On Tue, May 29, 2012  Aleksandr Lokshin <aaloks...@gmail.com> wrote:

> The original poster introduces what free will means.

Every choice which is allowed in physics is a random choice

OK, In other words it had no cause.

> or a determinate one.

In other words it had a cause.

 > If human free will choice exists, it is agreed that it is not determined
> by some law

In other words "free will" has no cause and thus is random.

> > and is not a random process.

In other words "free will" is random and not random. In still other words
when a human
makes the "free will" noise it conveys just as much information as a cow
does when it
makes the "moo" noise.

>  >We have agfeed that the choice of "an arbitrary element" is not a random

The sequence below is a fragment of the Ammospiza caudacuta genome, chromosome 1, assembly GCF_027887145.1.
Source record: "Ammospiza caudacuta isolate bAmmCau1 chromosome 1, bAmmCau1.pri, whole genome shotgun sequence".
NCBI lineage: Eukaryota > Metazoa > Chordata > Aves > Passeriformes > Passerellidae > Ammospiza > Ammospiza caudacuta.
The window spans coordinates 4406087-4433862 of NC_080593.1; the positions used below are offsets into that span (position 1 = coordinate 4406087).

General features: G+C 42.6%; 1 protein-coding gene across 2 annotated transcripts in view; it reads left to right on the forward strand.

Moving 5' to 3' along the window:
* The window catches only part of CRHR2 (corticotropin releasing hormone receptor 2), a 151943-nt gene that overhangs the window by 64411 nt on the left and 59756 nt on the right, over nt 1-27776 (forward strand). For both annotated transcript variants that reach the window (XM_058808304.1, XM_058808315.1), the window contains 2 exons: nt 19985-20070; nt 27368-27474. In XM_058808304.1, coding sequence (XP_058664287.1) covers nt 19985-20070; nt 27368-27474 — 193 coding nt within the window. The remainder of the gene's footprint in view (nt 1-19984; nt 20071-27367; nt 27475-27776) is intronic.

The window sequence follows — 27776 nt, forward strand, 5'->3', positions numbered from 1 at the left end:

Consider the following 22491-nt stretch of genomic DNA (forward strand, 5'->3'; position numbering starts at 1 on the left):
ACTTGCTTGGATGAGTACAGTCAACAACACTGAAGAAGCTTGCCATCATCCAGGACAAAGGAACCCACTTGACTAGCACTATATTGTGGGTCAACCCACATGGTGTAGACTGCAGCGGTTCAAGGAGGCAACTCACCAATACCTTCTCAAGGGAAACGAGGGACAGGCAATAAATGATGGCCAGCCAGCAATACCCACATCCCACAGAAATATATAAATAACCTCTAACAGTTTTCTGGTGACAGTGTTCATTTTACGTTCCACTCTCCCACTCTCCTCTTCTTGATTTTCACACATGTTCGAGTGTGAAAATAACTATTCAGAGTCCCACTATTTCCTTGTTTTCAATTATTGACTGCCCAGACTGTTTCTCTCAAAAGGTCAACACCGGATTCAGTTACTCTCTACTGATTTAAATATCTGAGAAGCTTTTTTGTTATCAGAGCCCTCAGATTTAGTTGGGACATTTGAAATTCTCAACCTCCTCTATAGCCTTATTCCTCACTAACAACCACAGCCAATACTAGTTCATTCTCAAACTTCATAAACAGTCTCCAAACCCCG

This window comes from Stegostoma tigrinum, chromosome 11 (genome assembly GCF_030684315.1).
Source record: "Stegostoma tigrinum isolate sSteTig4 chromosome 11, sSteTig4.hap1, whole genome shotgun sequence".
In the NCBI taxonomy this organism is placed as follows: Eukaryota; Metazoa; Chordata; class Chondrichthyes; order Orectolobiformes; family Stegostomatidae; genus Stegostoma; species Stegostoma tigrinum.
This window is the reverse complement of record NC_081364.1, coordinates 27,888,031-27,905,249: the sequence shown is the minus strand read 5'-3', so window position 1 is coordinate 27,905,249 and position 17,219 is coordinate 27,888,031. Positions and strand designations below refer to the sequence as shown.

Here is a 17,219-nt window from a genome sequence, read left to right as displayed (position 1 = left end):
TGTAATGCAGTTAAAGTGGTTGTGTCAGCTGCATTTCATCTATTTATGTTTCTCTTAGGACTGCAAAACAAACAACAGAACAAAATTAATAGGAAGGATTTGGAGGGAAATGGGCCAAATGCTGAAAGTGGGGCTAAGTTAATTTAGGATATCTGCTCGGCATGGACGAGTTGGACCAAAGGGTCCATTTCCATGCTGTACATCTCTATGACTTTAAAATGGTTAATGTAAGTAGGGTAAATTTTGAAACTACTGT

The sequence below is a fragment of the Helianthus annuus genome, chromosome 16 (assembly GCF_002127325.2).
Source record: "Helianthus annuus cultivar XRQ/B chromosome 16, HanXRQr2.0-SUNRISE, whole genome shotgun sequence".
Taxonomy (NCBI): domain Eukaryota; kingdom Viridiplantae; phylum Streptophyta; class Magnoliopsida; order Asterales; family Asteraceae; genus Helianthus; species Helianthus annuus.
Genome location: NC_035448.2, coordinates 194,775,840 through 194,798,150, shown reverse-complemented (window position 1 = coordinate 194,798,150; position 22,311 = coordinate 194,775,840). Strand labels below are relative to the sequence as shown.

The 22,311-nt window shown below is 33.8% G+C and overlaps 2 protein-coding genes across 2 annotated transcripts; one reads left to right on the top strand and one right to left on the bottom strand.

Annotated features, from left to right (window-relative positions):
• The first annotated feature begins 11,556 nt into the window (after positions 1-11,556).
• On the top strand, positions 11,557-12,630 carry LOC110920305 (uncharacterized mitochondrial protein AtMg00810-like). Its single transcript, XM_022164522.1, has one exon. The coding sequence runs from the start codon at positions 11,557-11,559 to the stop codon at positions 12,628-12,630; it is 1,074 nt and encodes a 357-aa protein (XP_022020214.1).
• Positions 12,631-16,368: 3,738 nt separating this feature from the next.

> chaice
and is not a choice determinate by some law.

In other words we have agreed that "free will" is gibberish.

> > If one uses mathematics, then one operates with a process which is
> prohibited in physics.

"Free will" is not just prohibited in physics, it is prohibited in logic

> > Therefore an investigator who uses mathematics cannot deny existence of
> mental processes
which cannot be described by physics (and, in particular, cannot deny
> existence of free will

That is true, you can't deny "free will" because there is nothing to deny,
there is no there there.
It would be like denying a duck's "quack".

  John K Clark

You received this message because you are subscribed to the Google Groups 
"Everything List" group.
To post to this group, send email to everything-list@googlegroups.com.
To unsubscribe from this group, send email to 
For more options, visit this group at 

Reply via email to